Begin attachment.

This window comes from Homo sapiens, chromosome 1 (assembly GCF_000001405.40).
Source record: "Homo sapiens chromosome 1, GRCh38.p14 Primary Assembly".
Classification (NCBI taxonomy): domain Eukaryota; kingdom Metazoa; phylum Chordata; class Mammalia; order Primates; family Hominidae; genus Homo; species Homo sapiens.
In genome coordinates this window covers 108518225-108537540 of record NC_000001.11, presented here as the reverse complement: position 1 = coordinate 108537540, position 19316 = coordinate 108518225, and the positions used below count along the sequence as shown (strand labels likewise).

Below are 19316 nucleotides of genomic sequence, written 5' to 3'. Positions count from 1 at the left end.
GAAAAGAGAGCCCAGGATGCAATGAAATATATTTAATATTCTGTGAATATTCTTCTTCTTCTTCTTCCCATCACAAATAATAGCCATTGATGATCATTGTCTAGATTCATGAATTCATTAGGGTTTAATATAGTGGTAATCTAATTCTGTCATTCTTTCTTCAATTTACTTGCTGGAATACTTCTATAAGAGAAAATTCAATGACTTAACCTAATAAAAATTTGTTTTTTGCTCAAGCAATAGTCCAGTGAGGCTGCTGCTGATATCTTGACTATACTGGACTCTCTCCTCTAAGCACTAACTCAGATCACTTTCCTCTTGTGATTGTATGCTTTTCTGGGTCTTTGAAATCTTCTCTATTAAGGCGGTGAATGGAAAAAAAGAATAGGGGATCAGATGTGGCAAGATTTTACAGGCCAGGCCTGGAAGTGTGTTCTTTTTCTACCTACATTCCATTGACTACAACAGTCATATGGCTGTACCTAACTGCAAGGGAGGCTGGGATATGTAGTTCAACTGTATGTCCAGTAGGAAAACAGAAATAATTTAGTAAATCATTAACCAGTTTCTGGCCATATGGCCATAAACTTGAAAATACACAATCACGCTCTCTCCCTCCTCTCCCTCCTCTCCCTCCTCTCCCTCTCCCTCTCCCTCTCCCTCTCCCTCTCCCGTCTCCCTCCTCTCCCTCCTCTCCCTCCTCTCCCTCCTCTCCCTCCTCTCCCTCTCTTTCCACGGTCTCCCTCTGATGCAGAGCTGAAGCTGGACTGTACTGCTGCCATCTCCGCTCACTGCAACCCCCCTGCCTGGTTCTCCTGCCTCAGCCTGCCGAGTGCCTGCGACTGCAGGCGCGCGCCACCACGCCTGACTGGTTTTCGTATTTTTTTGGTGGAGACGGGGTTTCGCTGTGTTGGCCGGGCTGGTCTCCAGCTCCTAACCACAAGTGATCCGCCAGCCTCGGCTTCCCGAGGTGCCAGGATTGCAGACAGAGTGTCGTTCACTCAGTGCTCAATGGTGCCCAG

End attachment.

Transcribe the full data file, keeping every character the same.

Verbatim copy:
This window comes from Homo sapiens, chromosome 1 (assembly GCF_000001405.40).
Source record: "Homo sapiens chromosome 1, GRCh38.p14 Primary Assembly".
Classification (NCBI taxonomy): domain Eukaryota; kingdom Metazoa; phylum Chordata; class Mammalia; order Primates; family Hominidae; genus Homo; species Homo sapiens.
In genome coordinates this window covers 108518225-108537540 of record NC_000001.11, presented here as the reverse complement: position 1 = coordinate 108537540, position 19316 = coordinate 108518225, and the positions used below count along the sequence as shown (strand labels likewise).

Below are 19316 nucleotides of genomic sequence, written 5' to 3'. Positions count from 1 at the left end.
GAAAAGAGAGCCCAGGATGCAATGAAATATATTTAATATTCTGTGAATATTCTTCTTCTTCTTCTTCCCATCACAAATAATAGCCATTGATGATCATTGTCTAGATTCATGAATTCATTAGGGTTTAATATAGTGGTAATCTAATTCTGTCATTCTTTCTTCAATTTACTTGCTGGAATACTTCTATAAGAGAAAATTCAATGACTTAACCTAATAAAAATTTGTTTTTTGCTCAAGCAATAGTCCAGTGAGGCTGCTGCTGATATCTTGACTATACTGGACTCTCTCCTCTAAGCACTAACTCAGATCACTTTCCTCTTGTGATTGTATGCTTTTCTGGGTCTTTGAAATCTTCTCTATTAAGGCGGTGAATGGAAAAAAAGAATAGGGGATCAGATGTGGCAAGATTTTACAGGCCAGGCCTGGAAGTGTGTTCTTTTTCTACCTACATTCCATTGACTACAACAGTCATATGGCTGTACCTAACTGCAAGGGAGGCTGGGATATGTAGTTCAACTGTATGTCCAGTAGGAAAACAGAAATAATTTAGTAAATCATTAACCAGTTTCTGGCCATATGGCCATAAACTTGAAAATACACAATCACGCTCTCTCCCTCCTCTCCCTCCTCTCCCTCCTCTCCCTCTCCCTCTCCCTCTCCCTCTCCCTCTCCCGTCTCCCTCCTCTCCCTCCTCTCCCTCCTCTCCCTCCTCTCCCTCCTCTCCCTCTCTTTCCACGGTCTCCCTCTGATGCAGAGCTGAAGCTGGACTGTACTGCTGCCATCTCCGCTCACTGCAACCCCCCTGCCTGGTTCTCCTGCCTCAGCCTGCCGAGTGCCTGCGACTGCAGGCGCGCGCCACCACGCCTGACTGGTTTTCGTATTTTTTTGGTGGAGACGGGGTTTCGCTGTGTTGGCCGGGCTGGTCTCCAGCTCCTAACCACAAGTGATCCGCCAGCCTCGGCTTCCCGAGGTGCCAGGATTGCAGACAGAGTGTCGTTCACTCAGTGCTCAATGGTGCCCAG